Political conflicts, wars, high unemployment
Whether it is Luxembourg, Switzerland or Norway, the focus is often on the wealth of European countries. But there are always two sides to the coin. Because people in Europe are also struggling to survive. A brief overview of the poorest countries in Europe, measured as gross domestic product per capita converted into euros.
The first is Bosnia and Herzegovina, which is the poorest country in Europe. The unemployment rate alone is 40 per cent. It is the third-highest level in the world after Djibouti and Congo. This puts Bosnia and Herzegovina far below the level of its poor neighbours. GDP per capita is 7.46 euros.
Albania follows. Over the last two decades, poverty in Albania has decreased significantly. However, about one-seventh of Albanians are still considered poor. More than five per cent of the population is malnourished, and about eleven per cent of children under the age of five suffer from growth retardation. Infrastructure is the biggest problem in the country. Therefore, Albania is very unattractive to foreign investors. GDP per capita is 8.50 euros.
The "bronze" medal is for RN Macedonia. It is the third poorest country in Europe. The Balkans continue to be considered the most volatile region in Europe. More than two-thirds of the population of the former Yugoslav republic live in rural areas. GDP per capita is 9.20 euros.
Serbia is fourth. In the last 30 years, the people of Serbia have experienced a huge political conflict: the break-up of the Socialist Federal Republic of Yugoslavia, the wars that accompanied it, and the international isolation from the community of states. Poverty continues to be a pressing social problem in Serbia. According to the World Bank, about 25 per cent of the population lives below the national poverty line. High levels of corruption and poor infrastructure are a serious burden on the country. More than 1.3 million people are struggling to survive. GDP per capita is 9.92 euros.
Montenegro is in fifth place. Compared to other European countries, Montenegro is extremely small and can easily be ignored, but poverty is staggering. Unemployment is twice the EU average. Most of the income comes from the services sector. GDP per capita is 10.13 euros.
The sixth place is for Bulgaria. It is one of the poorest countries in Europe. 65 per cent of the population is currently unable or barely able to cover their living expenses. This is due to the high level of indebtedness of state-owned companies in the energy sector and hospitals, poor infrastructure and the threat of population decline. GDP per capita is 12.77 euros.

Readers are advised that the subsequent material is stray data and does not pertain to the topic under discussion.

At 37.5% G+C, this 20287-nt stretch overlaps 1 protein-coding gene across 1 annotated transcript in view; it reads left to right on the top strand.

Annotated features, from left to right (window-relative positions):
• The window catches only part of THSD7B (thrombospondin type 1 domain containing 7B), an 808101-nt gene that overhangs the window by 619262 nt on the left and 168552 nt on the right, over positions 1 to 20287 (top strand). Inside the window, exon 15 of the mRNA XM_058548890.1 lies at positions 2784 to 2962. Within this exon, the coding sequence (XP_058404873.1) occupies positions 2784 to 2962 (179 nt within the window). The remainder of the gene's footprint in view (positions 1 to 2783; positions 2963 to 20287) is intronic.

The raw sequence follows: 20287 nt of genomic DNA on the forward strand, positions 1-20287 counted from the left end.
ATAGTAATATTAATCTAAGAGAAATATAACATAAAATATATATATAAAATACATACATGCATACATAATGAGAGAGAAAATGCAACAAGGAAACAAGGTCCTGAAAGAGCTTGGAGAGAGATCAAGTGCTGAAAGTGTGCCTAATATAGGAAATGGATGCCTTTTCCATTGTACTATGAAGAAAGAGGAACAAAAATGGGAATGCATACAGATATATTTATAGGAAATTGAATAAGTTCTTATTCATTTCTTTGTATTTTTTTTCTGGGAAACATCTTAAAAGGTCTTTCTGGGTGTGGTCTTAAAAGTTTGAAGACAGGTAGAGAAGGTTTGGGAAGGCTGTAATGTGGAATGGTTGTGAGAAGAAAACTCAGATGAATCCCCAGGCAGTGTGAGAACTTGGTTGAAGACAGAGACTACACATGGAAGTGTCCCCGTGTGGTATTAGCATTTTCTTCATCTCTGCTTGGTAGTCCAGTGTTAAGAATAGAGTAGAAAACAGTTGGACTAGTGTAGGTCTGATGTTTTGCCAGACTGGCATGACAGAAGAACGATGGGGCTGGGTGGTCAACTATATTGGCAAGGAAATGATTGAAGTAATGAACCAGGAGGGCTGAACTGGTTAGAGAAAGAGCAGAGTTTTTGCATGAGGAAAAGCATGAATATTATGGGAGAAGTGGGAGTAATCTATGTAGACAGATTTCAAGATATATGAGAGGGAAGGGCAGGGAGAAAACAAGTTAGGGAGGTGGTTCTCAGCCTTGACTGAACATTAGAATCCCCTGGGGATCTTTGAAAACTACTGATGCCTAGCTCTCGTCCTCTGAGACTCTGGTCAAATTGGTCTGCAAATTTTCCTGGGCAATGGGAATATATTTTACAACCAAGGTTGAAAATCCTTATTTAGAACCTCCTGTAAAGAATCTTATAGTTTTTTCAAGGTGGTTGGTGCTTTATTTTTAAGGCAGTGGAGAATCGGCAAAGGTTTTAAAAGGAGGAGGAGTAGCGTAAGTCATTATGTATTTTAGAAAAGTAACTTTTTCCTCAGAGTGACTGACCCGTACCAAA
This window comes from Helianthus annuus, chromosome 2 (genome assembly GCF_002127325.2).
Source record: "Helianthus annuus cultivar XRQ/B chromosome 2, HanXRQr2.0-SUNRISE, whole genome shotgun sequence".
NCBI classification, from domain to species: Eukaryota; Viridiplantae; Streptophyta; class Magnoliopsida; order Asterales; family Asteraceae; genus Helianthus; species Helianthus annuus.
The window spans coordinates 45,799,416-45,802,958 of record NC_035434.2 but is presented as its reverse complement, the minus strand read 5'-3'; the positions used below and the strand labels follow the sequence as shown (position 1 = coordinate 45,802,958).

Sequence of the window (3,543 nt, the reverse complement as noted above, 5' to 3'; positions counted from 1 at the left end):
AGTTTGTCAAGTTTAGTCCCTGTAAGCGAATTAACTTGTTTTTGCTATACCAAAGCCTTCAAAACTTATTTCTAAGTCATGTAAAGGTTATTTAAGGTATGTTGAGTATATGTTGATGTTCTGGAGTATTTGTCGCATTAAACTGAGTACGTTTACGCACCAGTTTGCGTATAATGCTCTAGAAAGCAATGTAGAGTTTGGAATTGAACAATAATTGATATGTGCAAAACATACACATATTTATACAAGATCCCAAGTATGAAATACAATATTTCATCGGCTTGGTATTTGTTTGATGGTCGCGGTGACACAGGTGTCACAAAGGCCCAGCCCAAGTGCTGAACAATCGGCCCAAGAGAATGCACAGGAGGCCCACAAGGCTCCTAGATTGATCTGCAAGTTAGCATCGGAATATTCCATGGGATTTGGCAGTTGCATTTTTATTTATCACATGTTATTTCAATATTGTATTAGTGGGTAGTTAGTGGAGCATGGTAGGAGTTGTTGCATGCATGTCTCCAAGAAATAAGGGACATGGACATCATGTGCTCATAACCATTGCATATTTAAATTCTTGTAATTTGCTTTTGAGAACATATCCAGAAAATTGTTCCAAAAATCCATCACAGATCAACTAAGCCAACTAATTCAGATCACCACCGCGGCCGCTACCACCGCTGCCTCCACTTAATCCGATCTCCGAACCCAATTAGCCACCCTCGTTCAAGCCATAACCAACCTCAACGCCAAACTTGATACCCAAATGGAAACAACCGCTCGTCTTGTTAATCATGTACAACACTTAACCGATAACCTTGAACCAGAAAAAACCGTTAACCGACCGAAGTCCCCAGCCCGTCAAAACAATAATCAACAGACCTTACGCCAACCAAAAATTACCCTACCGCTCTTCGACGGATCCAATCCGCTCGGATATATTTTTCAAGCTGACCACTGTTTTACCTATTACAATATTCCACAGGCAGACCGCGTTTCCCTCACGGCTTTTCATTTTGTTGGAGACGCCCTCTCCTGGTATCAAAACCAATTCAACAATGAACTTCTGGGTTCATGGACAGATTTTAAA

Seventh is Belarus, which is also still hit hard by the economic crisis. In recent years, the situation has improved very little. More than a quarter of Belarus' population still lives below the poverty line. This mainly affects children - they are the biggest victims of this problem. Roma children and those living in remote rural areas are most affected by poverty. GDP per capita is 13.42 euros.
After the wars in Yugoslavia, Croatia struggled with the gap between rich and poor, as poverty was particularly prevalent in former military zones. The economy has been recovering somewhat for only a few years. Tourism and the processing industry have contributed to the development. GDP per capita is 15.73 euros.
In ninth place is Russia, where the gap between rich and poor is large: some cannot get enough, others are fighting for their lives. Poverty does not correspond to the great power that Russia should be under Putin. But it still exists, especially in the villages. GDP per capita is 15.81 euros.
In 10th place is Romania, which suffers from extreme poverty. Almost half of the population lives in poor conditions. Many homes are full of orphans, abandoned children and children with disabilities whose parents are unable to care for them. GDP per capita is 16 euros.
(Only the headline and picture of this report may have been reworked by the Business Standard staff; the rest of the content is auto-generated from a syndicated feed.)